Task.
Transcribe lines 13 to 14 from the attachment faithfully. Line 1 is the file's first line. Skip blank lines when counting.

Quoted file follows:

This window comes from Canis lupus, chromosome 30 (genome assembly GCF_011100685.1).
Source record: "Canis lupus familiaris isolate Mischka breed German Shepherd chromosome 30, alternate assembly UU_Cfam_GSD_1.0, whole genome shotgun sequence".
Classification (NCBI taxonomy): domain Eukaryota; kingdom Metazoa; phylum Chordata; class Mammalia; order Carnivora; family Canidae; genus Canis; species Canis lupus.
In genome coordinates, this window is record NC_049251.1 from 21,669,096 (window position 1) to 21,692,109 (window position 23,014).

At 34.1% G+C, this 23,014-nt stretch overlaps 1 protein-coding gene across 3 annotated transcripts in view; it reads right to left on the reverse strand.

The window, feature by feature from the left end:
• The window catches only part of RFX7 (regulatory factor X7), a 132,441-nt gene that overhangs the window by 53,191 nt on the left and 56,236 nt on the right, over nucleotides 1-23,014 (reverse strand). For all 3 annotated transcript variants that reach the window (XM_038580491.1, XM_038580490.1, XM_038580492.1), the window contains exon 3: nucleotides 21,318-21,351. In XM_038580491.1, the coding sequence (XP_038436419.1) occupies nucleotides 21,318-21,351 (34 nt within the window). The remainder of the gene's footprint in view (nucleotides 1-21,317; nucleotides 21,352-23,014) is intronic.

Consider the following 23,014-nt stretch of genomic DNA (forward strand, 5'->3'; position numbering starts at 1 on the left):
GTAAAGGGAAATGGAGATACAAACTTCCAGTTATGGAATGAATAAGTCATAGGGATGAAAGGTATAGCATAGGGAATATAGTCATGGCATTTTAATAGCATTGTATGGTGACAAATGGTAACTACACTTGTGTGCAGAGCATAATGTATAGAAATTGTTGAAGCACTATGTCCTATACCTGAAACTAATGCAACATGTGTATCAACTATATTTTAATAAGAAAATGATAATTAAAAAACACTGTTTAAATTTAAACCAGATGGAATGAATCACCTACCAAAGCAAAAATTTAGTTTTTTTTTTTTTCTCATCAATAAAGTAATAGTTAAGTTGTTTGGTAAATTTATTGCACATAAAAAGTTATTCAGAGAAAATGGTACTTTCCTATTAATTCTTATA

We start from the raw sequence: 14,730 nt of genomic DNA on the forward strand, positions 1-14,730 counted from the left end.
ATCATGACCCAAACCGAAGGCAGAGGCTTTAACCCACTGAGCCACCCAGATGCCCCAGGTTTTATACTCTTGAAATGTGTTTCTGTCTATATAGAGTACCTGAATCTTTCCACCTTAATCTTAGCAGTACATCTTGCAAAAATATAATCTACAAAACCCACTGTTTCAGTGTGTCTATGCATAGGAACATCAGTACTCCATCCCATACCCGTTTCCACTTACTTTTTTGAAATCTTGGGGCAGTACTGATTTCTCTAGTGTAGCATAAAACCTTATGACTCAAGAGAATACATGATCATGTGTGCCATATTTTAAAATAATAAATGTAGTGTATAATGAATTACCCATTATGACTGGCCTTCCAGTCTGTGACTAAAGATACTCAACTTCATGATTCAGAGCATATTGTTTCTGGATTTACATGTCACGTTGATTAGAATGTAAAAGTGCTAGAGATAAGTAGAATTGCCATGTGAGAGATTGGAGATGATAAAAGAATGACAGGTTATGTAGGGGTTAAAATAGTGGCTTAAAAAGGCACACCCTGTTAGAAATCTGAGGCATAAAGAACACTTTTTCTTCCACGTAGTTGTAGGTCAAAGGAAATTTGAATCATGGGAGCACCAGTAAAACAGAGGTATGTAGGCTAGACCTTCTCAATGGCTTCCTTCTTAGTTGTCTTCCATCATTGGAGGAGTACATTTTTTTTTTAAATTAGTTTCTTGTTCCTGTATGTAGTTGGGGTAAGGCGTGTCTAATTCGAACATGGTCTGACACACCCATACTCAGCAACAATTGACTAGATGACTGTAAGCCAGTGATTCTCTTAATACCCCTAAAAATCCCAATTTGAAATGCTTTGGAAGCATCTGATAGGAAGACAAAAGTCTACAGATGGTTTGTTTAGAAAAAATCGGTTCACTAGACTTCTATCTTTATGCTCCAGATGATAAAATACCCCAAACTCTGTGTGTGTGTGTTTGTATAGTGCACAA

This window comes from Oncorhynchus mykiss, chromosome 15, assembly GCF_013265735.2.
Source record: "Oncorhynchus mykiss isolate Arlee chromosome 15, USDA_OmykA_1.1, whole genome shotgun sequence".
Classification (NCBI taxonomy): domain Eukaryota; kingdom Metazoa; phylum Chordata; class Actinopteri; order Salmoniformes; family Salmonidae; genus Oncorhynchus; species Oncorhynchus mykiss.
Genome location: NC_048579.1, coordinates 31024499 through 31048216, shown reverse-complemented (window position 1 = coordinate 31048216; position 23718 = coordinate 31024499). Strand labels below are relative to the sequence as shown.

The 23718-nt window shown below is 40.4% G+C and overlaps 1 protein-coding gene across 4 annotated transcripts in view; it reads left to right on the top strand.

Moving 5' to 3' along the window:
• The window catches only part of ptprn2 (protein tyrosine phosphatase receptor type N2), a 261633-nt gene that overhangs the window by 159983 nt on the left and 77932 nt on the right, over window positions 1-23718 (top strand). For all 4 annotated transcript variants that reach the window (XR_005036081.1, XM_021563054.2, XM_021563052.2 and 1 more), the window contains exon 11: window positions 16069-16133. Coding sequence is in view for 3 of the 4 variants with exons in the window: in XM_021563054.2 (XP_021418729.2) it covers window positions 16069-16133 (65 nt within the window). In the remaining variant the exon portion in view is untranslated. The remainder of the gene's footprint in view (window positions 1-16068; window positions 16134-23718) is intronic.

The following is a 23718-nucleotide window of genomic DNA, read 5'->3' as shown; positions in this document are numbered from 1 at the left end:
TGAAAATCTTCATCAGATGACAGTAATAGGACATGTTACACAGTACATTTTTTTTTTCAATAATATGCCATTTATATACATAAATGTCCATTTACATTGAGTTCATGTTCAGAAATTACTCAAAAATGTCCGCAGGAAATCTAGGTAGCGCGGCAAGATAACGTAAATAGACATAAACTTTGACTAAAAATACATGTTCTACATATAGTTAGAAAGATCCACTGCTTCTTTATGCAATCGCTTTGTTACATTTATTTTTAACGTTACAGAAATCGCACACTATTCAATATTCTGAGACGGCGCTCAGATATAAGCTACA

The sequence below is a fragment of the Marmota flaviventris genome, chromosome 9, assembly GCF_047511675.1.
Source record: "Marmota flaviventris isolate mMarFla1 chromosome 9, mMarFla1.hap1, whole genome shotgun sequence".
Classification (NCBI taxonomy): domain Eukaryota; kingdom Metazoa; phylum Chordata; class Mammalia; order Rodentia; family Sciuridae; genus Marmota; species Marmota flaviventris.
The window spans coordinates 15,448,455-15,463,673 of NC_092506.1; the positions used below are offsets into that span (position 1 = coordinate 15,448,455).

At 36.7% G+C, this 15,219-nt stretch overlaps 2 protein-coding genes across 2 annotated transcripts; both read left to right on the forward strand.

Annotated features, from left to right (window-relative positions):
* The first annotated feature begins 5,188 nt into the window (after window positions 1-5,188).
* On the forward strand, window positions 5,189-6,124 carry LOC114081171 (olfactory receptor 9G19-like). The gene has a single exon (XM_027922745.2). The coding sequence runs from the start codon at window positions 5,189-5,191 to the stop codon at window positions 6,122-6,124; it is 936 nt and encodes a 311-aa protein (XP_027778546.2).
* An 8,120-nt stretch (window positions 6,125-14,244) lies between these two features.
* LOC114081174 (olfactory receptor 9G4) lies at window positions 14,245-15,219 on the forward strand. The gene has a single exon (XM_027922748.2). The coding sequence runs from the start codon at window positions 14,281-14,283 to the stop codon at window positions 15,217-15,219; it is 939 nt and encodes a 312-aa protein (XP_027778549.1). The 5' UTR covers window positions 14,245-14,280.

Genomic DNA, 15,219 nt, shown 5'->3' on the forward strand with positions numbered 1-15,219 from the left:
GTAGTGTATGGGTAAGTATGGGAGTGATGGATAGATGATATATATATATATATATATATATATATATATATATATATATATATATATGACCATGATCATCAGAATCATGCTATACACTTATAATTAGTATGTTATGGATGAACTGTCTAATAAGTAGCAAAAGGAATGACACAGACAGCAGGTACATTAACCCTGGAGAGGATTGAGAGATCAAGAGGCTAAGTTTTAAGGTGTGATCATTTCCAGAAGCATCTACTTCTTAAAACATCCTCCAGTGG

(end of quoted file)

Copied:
Source record: "Oncorhynchus mykiss isolate Arlee chromosome 15, USDA_OmykA_1.1, whole genome shotgun sequence".
Classification (NCBI taxonomy): domain Eukaryota; kingdom Metazoa; phylum Chordata; class Actinopteri; order Salmoniformes; family Salmonidae; genus Oncorhynchus; species Oncorhynchus mykiss.